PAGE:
Wisconsin has clearly recognized the difference between the nature, and consequence, of a claim for breach of an implied warranty, and a claim based upon negligence. In Cohan v. Associated Fur Farms, Inc., 1952, 261 Wis. 584, 53 N.W.2d 788, Associated had purchased pork livers from Armour & Company, some of which it fed to its own mink, and some of which it sold to Cohan for feeding to his mink. On November 25, 1947, Associated sued Armour in the United States District Court for breach of an implied warranty of fitness. Judgment for Associated was entered on January 24, 1949, and was satisfied on February 21, 1949. That suit was brought, and recovery had, only for damages sustained by Associated from the feeding of its own mink.

On April 19, 1949, Cohan notified Associated that he was claiming damages to his mink from feeding food sold him by Associated. On April 26, 1949, a copy was forwarded by Associated to Armour.

Cohan sued Associated; Associated cross-claimed against Armour for the full amount that might be recovered against Associated in this suit. Armour's motion for summary judgment on res adjudicata was granted. The court said (261 Wis. 596, 53 N.W.2d 794):

 
"The recovery of Associated in the federal court action was for breach of warranty. As we have pointed out Cohan has no cause of action against Armour for breach of warranty. If he may recover from the latter it must be upon a theory of negligence. From this it follows that Associated's cross-complaint may not be construed to allege a cause of action for indemnity; if it is required to pay Cohan for breach of warranty it will not have discharged any duty owing by Armour to Cohan.
 
*457 "The judgment obtained by Associated in the federal court is res adjudicata. It might, in that action, have recovered all its loss `directly and naturally resulting, in the ordinary course of events, from the breach of warranty' * * * including any loss sustained on account of the resale of the livers to plaintiff:" (Quoting 3 Williston, Sales, Rev.2d. Sec. 614a).

The court recognized the possible difficulty to Associated in claiming the Cohan damage in its United States District Court suit against Armour, although at that time Associated did know that Cohan had asserted loss from feeding Associated's feed to Cohan's mink. The court, however, relied upon a broader principle, saying (53 N.W.2d 794-795):

 
"* * * It seems, however, that even if he [sic] had not had such notice the judgment entered in the federal court would preclude recovery upon the cross-complaint."

Wisconsin has also expressly recognized that in suits based upon the defendant's liability to respond to a plaintiff who has been forced to satisfy a third person for damages resulting from defendant's negligence, plaintiff's right arises upon such satisfaction, not upon the accrual of the third party's right of action. This is forcefully demonstrated in the case of Ainsworth v. Berg, 1948, 253 Wis. 438, 34 N.W.2d 790, 35 N.W.2d 911. In that case, the court was required to determine whether or not the provisions of a statute requiring suit, or written notice of injury, within two years of the occurrence of an injury, was applicable to the case of a suit by a defendant against a third party claimed to have participated in such casualty.

In the Berg case, the accident happened on August 17, 1945. The insurance carrier settled the claim made by one of the injured persons, and assigned its subrogation rights to its insured. The insured sued, service being effected upon the defendant and its insurance carrier on August 12, 1947 and August 13, 1947, respectively. On August 27, 1947, defendants moved to implead appellants. "No other notice had been served upon [appellants] and no action had been commenced against them by reason of the accident prior to" August 27, 1947. After a verdict finding both drivers guilty of negligence contributing to the damages, the trial court dismissed the cross-complaint, on the authority of Palmer v. Autoist Mutual Ins. Co., 1940, 234 Wis. 287, 289, 291 N.W. 364. In reviewing and reversing, the appellate court said (34 N.W.2d 793):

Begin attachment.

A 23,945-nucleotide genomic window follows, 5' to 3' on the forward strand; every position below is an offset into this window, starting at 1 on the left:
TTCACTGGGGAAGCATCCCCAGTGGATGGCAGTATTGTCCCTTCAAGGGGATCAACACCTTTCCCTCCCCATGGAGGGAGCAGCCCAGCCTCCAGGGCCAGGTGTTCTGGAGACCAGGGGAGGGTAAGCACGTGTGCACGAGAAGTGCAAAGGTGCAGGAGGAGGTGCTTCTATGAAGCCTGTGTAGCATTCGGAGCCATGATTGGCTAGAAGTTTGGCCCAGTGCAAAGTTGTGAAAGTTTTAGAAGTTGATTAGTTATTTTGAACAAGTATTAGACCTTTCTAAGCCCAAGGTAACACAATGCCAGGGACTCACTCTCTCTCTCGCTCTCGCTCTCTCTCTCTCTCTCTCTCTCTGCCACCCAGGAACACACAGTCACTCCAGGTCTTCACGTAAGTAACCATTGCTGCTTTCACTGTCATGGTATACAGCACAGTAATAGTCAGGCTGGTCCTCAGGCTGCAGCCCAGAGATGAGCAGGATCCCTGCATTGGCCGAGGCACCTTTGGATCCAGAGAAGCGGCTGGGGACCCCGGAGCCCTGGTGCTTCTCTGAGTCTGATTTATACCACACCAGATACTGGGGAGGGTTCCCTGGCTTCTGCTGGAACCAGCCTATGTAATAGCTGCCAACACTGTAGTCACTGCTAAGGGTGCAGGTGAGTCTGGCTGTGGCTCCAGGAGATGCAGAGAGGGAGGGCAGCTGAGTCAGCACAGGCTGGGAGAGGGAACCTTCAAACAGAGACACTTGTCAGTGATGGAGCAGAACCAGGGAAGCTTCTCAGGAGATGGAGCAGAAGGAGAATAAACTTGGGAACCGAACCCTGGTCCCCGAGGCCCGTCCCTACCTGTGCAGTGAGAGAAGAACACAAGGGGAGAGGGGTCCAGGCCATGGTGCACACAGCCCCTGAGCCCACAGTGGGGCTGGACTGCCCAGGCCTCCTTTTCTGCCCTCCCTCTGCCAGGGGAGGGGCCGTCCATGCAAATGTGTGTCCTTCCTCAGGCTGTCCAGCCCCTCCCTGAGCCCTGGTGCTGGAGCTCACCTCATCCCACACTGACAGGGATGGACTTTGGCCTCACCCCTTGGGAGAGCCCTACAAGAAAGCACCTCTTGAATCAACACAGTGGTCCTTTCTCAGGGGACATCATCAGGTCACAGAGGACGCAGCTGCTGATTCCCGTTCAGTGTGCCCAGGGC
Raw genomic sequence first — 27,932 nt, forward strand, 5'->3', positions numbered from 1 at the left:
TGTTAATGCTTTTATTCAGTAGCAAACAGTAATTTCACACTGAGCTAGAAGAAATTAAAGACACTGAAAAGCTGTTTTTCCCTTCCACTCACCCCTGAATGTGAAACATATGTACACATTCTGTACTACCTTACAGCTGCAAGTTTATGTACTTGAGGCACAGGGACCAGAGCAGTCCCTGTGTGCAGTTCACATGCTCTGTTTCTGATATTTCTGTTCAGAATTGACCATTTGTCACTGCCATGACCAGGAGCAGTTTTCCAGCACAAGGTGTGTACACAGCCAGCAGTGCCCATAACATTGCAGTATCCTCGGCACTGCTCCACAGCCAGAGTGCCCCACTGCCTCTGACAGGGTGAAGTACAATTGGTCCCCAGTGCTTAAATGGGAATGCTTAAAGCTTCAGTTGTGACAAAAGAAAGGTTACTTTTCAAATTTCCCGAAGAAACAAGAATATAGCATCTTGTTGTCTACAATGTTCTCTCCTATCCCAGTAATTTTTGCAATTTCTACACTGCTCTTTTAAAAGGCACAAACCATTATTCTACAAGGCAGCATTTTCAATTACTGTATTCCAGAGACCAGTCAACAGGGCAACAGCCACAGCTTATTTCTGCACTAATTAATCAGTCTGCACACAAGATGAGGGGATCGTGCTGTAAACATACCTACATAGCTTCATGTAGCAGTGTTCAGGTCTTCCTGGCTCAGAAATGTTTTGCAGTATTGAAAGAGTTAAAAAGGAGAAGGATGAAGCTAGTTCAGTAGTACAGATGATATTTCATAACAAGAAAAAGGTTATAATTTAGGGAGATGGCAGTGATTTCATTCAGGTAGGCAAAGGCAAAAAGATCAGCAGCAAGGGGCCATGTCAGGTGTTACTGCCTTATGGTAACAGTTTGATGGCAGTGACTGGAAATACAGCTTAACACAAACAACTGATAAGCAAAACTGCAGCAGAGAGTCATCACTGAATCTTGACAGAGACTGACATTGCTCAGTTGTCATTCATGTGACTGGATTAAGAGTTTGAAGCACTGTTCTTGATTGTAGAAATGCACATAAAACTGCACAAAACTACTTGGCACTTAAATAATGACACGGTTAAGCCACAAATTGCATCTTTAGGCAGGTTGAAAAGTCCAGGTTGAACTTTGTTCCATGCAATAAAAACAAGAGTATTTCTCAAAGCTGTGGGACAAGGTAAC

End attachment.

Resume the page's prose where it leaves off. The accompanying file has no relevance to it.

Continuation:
"As was said by the court in the Palmer case, supra, there is no provision in the statute requiring one joint tort-feasor to serve notice upon the other. Until suit is brought by the injured party there is no opportunity. It is clear that the statute was not intended to terminate rights of one joint tort-feasor against another, but was directed only at undue delay in commencement of action by injured persons. We are satisfied that the right of one joint tort-feasor against the other to recover contribution is in no wise impaired by the statutory duty placed upon the plaintiff to serve prompt notice of his injuries. The decision in the Palmer case must be overruled."

The court further said (34 N.W.2d 793):

 
"With respect to the equitable right to contribution arising in automobile cases, it clearly has its origin in the joint misconduct of the negligent parties at the time of the accident. It remains an inchoate right until such time as one of the joint tort-feasors pays more than his fair share of the total damages resulting from such joint negligence, at which time it ripens into a right to legal action to recover therefor."

The court cited, relied upon, and approved, its decision in Western Casualty & Surety Co. v. Milwaukee General Construction Co., 1933, 213 Wis. 302, 251 N. *458 W. 491. In that case, plaintiff had settled a claim before suit, but before settlement had called upon defendant to contribute to the settlement. In that case the court said (251 N.W. 492):

 
"It [the right of contribution] has its inception at the time the negligence of the alleged joint tort-feasors concurs to bring the injuries to the third person. * * * This inchoate right ripens into a cause of action when one of the joint tort-feasors pays more than his proportionate share of the claim for which all are liable. * * *"

The holding in Western Casualty was reaffirmed in State Farm Mutual Auto. Ins. Co. v. Continental Cas. Co., 1953, 264 Wis. 493, 59 N.W.2d 425, 427:

 
"The right of contribution arises from common liability and ripens into a cause of action upon payment by reason of a judgment, or pursuant to a reasonable settlement made with the injured."